Heusler alloys, particularly in the family Ni2MnZ (Z=Ga, In, Sn and Sb) and nearby compositions, often exhibitmartensitic phase transformation from a hightemperature cubic (L21) structure to a low-temperature, low-symmetry martensitic phase. These transformations are commonly accompanied by a change in magnetic ordering, due to the sensitivity of spin interactions to the change in interatomic distances and local symmetry. Various forms of energy can be made to interconvert during this multiferroic phase transformation. A particularly interesting family of alloys for this purpose is Ni50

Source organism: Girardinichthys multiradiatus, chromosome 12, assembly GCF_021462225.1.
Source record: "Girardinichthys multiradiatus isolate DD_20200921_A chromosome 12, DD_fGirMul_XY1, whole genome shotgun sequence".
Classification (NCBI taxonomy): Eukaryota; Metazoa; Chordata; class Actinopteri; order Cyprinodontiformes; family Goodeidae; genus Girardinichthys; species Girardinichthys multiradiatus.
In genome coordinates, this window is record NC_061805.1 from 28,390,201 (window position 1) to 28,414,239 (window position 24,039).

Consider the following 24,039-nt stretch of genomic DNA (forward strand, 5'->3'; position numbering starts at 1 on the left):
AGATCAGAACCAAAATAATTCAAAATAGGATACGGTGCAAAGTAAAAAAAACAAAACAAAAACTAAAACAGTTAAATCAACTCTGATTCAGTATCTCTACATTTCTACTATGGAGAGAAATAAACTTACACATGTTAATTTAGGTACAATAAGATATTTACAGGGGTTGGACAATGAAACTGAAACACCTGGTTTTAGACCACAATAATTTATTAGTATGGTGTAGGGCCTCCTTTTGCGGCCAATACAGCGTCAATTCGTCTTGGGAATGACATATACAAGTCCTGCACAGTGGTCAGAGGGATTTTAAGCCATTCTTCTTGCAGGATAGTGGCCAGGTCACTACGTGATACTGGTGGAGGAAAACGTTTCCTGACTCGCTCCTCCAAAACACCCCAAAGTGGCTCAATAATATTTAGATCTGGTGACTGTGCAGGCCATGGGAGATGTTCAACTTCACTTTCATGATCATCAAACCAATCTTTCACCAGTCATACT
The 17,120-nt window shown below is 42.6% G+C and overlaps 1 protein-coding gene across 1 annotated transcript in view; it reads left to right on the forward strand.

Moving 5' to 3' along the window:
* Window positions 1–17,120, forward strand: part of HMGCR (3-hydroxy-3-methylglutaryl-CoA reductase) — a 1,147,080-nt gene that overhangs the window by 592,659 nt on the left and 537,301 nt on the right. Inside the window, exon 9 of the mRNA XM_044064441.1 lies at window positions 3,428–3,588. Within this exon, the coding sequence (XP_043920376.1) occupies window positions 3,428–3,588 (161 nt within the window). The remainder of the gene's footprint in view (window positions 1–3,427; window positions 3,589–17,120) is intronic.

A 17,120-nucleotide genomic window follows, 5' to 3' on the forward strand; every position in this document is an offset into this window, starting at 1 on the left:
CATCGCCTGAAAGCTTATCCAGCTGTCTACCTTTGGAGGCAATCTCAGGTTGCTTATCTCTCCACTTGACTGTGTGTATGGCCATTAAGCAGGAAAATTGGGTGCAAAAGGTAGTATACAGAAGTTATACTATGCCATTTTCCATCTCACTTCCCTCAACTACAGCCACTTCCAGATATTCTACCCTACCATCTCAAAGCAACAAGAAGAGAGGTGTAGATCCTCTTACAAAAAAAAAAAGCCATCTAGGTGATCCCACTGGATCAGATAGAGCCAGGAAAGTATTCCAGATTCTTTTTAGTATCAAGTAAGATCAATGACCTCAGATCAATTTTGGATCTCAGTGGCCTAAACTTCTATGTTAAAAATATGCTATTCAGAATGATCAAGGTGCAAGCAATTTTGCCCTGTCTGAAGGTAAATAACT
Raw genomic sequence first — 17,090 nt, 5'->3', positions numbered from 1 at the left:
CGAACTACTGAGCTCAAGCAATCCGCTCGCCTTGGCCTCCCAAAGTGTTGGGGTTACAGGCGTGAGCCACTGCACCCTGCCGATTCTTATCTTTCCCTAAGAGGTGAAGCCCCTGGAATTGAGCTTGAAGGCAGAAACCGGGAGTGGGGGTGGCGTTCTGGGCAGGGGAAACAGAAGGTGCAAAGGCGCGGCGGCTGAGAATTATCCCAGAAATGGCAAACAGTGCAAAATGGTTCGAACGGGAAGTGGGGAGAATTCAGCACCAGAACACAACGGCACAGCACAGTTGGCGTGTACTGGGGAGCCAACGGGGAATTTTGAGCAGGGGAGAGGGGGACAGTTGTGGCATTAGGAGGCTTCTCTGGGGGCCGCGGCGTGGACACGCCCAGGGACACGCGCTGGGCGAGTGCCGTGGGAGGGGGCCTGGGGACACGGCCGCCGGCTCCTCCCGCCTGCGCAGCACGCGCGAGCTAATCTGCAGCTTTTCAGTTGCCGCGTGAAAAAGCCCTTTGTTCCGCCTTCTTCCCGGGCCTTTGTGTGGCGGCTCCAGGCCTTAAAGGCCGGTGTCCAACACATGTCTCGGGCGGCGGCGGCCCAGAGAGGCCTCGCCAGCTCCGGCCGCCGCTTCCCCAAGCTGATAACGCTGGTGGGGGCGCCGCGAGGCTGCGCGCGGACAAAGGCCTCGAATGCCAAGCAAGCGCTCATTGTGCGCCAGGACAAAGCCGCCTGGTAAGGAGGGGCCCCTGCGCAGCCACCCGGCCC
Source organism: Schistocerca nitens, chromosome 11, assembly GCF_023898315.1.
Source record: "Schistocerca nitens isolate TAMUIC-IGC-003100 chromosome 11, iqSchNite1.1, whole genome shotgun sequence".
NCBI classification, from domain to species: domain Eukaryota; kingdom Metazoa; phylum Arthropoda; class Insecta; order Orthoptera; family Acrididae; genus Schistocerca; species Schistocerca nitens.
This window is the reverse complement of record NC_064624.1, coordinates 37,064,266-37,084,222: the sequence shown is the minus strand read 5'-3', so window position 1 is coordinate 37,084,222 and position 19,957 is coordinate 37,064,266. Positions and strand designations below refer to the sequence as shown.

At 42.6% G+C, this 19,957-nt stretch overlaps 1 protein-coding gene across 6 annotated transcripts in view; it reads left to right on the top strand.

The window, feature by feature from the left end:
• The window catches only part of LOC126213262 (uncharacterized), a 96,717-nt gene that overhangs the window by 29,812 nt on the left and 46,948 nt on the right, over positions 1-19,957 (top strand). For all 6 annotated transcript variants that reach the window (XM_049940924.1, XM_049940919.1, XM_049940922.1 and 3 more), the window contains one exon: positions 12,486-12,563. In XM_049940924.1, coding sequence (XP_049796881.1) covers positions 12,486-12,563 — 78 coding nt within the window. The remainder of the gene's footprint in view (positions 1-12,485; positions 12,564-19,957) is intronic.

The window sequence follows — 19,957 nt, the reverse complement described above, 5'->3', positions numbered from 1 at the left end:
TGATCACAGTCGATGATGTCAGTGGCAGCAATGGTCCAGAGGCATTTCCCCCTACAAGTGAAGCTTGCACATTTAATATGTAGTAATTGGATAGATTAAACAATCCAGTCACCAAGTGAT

yZy (Z = Ga, In, Sn and Sb). Over a small compositional range, the phase transformation in these alloys is accompanied by a large change in magnetization—up to 1.2MA/m (1200emu/cm3) in Ni45Co5Mn40Sn10. In such materials it is possible to design an energy conversion device that directly converts heat to electricity using Faraday’s law of induction and cyclic phase transformation. Both the efficiency and work output per volume of such an energy conversion device are significantly affected by the size of the hysteresis, which is however tunable in these systems. A thermodynamic theory for such a energy conversion method is presented based on a free energy function that includes contributions from phase transformation and magnetism. Material constants in the free energy functions are determined by magnetic and calorimetric measurements. We give the estimates of efficiency and power output in terms of material constants, design parameters and working conditions for this energy conversion method. The first-order nature of the phase transformation, leading to an effect of magnetic field on transformation temperature and a mixed-phase region, play a critical role for the effectiveness of these methods.